Deer Season Countdown
Inside the Outdoors, November 25
, 2011

I remember when I was in the art business, and one of the prints I sold displayed hundred of hunters heading into and through the woods at one time. It made people laugh. As a result, many people bought the print.

But really, it’s no laughing matter. What the artist displayed was the truth. The Monday after Thanksgiving, nearly 750,000 individuals sporting fluorescent orange will be doing the above throughout Pennsylvania, according to Pennsylvania Game Commission Executive Director Carl G. Roe.

“Pennsylvania’s deer season has a dramatic and beneficial effect on the commonwealth, as it provides hunters a chance to put venison in the freezer,” Roe said. “In addition to being a rich part of our state’s heritage, deer season is critical in managing Pennsylvania’s whitetails. The efforts of hunters are far-reaching; they help to keep deer populations in check, and enable the agency to meet deer management goals that benefit those who reside, visit or travel through this state.”

There will be a change in antler restrictions for certain Wildlife Management Units this year. This applies to WMUs 1A, 1B, 2A, 2B and 2D. Under the new plan, hunters need to identify three antler points, not including the brow tine, which is the point immediately above the antler burr. He also said WMUs 2A, 2F and 3B have been added to split-season structure, in which the first five days are open for antlered deer only and the remaining seven days are open for antlered and antlerless deer.

Deer season will open with a five-day, antlered deer-only season in WMUs 2A, 2C, 2D, 2E, 2F, 2G, 3B 3C, 4B, 4D and 4E from Nov. 28 to Dec. 2. It is followed in these WMUs by seven days of concurrent, antlered and antlerless deer hunting beginning Dec. 3, and continuing through Dec. 10. The rest of the state follows the two-week concurrent, antlered and antlerless season – Nov. 28 – Dec. 10 that has been in place since 2001.

Those participating in the upcoming deer season will be able to file their mandatory harvest reports through the Pennsylvania Game Commission’s online system; the toll free Interactive Voice Response (IVR) telephone harvest reporting system, which is I-855-PAHUNT1 (1-855-724-8681; or via postage-paid postcard.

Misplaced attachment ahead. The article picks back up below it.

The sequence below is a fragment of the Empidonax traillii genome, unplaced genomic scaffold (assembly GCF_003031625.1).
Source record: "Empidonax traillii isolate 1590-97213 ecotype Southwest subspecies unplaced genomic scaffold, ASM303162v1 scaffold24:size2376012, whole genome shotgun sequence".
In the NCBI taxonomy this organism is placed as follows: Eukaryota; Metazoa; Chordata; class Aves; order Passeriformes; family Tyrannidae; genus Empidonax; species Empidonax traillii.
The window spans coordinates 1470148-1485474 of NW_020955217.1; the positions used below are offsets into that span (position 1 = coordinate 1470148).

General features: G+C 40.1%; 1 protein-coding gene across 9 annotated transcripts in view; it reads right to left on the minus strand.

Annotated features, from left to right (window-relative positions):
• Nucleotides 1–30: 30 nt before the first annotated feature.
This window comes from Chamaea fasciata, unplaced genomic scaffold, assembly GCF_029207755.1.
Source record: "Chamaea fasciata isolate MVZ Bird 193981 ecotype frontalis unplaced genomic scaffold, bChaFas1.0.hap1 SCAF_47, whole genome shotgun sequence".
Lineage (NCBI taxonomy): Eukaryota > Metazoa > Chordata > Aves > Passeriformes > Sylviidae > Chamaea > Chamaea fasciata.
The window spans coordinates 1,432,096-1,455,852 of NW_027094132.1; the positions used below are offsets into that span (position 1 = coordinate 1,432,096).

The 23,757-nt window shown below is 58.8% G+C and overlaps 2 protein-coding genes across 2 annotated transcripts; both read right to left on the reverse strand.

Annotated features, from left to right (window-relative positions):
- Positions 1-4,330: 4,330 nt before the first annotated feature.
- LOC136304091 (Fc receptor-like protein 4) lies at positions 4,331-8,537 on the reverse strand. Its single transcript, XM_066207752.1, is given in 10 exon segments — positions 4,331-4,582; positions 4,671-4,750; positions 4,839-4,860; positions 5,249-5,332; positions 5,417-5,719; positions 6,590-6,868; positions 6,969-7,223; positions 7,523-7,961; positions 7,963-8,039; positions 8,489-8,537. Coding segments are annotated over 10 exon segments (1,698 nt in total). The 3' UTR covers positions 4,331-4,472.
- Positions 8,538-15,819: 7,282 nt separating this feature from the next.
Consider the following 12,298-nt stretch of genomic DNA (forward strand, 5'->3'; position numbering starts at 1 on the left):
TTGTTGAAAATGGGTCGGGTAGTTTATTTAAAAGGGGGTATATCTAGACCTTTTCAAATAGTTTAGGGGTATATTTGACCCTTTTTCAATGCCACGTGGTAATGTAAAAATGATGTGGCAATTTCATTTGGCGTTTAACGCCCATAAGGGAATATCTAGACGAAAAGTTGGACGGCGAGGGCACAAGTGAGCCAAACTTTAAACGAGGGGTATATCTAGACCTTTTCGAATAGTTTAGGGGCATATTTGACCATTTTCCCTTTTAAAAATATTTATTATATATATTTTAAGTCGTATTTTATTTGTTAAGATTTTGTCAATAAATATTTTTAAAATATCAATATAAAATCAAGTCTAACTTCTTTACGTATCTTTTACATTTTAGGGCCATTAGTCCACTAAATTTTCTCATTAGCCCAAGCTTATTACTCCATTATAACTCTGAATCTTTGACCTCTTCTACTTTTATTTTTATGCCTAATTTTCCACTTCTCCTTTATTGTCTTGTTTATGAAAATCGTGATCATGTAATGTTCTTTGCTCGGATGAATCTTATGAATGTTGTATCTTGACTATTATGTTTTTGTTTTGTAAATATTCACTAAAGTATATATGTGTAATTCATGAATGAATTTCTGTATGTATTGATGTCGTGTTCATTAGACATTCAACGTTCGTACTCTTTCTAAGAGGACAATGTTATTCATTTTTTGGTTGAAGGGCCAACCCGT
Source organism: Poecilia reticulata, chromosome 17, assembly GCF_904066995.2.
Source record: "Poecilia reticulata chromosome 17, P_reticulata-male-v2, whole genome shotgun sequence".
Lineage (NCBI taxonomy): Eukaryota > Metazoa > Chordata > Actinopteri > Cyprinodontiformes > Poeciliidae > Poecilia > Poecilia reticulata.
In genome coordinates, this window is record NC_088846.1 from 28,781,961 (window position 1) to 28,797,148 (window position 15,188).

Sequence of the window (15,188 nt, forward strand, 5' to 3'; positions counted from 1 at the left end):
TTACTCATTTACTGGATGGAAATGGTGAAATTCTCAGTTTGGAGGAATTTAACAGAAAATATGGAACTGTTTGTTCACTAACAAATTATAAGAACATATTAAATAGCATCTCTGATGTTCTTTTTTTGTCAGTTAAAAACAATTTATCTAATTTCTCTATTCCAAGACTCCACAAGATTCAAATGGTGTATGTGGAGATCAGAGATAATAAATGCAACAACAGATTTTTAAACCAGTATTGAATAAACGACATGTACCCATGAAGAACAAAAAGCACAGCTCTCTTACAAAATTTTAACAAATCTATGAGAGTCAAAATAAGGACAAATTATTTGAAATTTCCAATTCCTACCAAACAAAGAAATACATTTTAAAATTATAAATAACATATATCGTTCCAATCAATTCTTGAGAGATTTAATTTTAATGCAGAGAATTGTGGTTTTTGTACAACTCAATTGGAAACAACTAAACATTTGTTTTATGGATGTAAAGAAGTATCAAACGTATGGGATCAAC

To report a deer harvest online, go to the game Commission’s website (, click on “Report Your Harvest” above the “Quick Clicks” box in the right-hand column, click on “You can link to PALS by clicking here,” check “Harvest Reporting,” scroll down and click on the “Start Here” button at the bottom of the page, choose the method of validating license information, and click on the checkbox for the harvest tag being reported. A series of options will appear for a hunter to report a harvest. After filling in the harvest information, click on the “Continue” button to review the report and then hit the “Submit button to complete the report. Failing to hit the “Submit” button will result in a harvest report not being completed.


Just received word from an officer of Forbes Trail Chapter of Trout Unlimited that Dr. Cynthia Walter’s biology students of St. Vincent College got out into the field recently to observe first-hand, some coldwater conservation projects completed by the FTTU.

After giving a tour of trout stream habitat improvements in Laughlintown, Waterford and Ligonier, TU members were given the opportunity look over the college’s new $39 million, 110,000 square feet Sis and Herman Dupre Science Pavilion, a state-of-the-art educational facility. FTTU members were then given the opportunity to speak about how trout fishing can improve a person’s quality of life as well as improve the quality of our environment.

Students were reminded success in college implies more than achieving an academic degree and earning more money It suggest taking their place alongside volunteer in organizations like TU as good stewards of our planet. There were also reminded that preserving American’s trout streams has quantifiable economic benefits. It increases tourism, employment and property values in communities in Pennsylvania’s Laurel Highlands.

In that spirit, they were invited to volunteer in future TU projects as a way to begin contributing to their community as well as to better achieve their college science course requirements.


Catch you next week. Remember, have a story, email me.

- Paul J. Volkmann
Contact me by email

To buy my book, Off the Wall Favorites, call me at 724-539-8850.